The Nubian Arch/Vault

A similar promise symbolized by the Nubian Arch/vault, an inverted catenary curve, occurred in ancient Africa 6,000 years ago.

Structural reciprocity in Egyptian society was the moral code governing social interactions and exchange. In the long run, it developed trust, affection, and cooperation, which created social capital, allowing individuals, families, and groups access to more extensive social networks.

The Nubian arch/vault, predicated on the structural reciprocity of its mud bricks, produced spaces and forms expressing its social determinate.

These spaces and forms acted as guided imagery and gestalt, symbolizing the spatial representation of the community's wealth of ethical behavior and commercial success to others.


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It found its most extensive acceptance as an expression of social capital - access to networks - among potters and kiln makers, and through their solidarity, the in-group knowledge spread worldwide, shaping ceramics, sculpture, housing, storage facilities, and burial chambers.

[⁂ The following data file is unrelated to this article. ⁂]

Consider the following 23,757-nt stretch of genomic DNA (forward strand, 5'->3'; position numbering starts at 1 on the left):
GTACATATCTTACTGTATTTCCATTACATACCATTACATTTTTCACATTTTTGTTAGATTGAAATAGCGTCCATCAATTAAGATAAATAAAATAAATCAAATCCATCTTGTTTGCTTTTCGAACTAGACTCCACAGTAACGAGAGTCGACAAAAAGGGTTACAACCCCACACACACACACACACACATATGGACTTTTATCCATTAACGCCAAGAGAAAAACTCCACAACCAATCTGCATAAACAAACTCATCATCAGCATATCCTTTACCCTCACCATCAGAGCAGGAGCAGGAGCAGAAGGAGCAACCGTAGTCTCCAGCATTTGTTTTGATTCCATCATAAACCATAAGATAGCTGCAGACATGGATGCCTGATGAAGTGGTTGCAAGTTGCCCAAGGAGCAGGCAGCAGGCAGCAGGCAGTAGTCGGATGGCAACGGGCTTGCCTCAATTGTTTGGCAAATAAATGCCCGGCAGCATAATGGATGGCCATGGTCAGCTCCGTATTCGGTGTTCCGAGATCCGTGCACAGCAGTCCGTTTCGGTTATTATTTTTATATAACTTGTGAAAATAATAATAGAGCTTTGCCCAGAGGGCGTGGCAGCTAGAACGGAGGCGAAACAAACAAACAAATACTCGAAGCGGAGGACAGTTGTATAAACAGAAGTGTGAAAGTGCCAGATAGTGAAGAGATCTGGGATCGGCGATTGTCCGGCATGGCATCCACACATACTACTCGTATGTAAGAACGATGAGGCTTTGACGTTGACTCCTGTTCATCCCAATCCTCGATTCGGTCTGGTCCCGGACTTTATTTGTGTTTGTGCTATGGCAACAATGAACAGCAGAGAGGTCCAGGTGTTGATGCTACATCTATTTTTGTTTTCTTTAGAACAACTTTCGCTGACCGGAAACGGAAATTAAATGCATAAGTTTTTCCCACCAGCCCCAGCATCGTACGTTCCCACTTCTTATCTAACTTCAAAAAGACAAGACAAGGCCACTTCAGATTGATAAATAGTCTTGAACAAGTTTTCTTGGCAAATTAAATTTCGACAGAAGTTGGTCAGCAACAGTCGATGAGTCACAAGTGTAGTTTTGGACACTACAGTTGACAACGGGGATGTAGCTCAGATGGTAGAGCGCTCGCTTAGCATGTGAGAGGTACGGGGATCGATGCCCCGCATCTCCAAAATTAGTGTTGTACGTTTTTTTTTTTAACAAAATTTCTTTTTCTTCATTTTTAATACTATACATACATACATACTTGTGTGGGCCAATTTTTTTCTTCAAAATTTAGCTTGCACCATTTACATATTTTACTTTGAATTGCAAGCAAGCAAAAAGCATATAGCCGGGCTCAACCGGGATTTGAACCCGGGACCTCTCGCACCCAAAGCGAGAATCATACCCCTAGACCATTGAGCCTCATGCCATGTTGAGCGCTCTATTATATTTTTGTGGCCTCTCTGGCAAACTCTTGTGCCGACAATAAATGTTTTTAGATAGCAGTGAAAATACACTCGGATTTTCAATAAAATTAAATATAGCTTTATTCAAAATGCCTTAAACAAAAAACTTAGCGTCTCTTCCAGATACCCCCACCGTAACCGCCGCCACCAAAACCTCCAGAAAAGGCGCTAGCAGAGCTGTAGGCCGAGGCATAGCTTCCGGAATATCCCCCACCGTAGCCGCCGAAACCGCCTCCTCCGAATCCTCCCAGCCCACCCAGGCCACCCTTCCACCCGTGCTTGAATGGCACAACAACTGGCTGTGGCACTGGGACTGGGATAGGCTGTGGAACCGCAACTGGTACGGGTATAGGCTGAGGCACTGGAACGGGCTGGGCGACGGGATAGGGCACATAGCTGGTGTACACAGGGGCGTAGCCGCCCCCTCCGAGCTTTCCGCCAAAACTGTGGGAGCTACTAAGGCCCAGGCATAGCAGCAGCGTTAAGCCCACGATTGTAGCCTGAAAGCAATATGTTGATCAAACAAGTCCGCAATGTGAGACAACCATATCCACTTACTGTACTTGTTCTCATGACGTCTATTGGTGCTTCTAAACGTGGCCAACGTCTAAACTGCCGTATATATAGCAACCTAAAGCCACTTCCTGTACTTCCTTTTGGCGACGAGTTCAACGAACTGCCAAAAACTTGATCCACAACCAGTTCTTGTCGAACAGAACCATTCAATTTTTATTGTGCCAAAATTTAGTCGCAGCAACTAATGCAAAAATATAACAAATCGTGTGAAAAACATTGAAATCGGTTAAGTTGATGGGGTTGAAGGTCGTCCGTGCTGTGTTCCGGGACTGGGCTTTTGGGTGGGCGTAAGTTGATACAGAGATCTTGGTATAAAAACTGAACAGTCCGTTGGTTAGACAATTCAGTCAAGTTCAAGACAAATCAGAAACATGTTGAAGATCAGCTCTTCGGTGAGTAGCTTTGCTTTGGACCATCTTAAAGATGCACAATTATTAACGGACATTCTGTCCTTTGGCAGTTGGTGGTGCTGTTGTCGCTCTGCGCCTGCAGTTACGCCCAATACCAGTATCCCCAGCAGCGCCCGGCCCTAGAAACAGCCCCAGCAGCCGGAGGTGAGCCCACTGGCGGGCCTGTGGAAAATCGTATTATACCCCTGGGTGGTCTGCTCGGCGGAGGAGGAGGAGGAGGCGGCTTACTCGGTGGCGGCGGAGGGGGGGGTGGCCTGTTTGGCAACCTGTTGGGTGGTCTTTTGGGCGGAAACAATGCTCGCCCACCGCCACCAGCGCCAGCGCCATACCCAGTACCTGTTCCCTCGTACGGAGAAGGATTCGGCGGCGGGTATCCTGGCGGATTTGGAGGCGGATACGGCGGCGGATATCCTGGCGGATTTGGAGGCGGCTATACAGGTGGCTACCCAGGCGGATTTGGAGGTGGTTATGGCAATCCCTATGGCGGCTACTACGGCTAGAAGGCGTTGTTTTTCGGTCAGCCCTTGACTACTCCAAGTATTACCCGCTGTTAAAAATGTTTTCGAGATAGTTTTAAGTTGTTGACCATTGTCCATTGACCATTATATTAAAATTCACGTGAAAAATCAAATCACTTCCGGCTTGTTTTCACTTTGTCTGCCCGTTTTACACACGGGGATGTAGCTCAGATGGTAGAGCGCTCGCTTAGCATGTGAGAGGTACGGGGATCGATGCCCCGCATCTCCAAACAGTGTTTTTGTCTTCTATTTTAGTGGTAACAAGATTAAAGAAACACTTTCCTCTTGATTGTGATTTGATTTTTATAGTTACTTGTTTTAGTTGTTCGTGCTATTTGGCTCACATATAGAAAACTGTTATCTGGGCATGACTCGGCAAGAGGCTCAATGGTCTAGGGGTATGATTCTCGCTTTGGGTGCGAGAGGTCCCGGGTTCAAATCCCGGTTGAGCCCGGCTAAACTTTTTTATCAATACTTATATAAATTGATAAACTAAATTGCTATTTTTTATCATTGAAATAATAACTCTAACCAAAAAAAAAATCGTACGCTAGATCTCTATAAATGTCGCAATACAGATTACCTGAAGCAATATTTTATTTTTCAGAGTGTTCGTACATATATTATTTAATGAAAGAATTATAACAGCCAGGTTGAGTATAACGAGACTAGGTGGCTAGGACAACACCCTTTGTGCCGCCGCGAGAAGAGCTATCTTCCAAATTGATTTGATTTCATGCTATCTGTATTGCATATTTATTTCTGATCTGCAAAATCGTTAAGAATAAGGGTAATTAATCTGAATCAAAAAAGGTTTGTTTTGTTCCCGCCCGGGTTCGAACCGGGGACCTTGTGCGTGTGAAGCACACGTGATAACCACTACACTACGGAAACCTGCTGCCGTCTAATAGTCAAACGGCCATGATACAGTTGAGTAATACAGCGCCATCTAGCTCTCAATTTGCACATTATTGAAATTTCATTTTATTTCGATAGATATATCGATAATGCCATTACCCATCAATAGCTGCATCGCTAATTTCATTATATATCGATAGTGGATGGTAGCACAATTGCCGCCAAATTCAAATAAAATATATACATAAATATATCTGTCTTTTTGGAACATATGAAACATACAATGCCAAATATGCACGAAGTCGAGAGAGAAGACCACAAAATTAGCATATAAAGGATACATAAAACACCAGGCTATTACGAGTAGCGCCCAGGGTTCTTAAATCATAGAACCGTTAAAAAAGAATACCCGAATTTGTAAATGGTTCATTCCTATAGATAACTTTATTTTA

While the promise of the compass and straight edge has reached its abstractive end, the promise of structural reciprocity has yet to be fulfilled entirely. Hampered by a lack of strength of materials and construction techniques, the Nubian arch/vault has remained relatively obscure. But those hindrances are no longer an issue.

It's time for structural reciprocity in space and form to find again their place in the urban landscape to advocate for a social narration that redefines constructs like family, freedom, play, sexual equality, and democracy.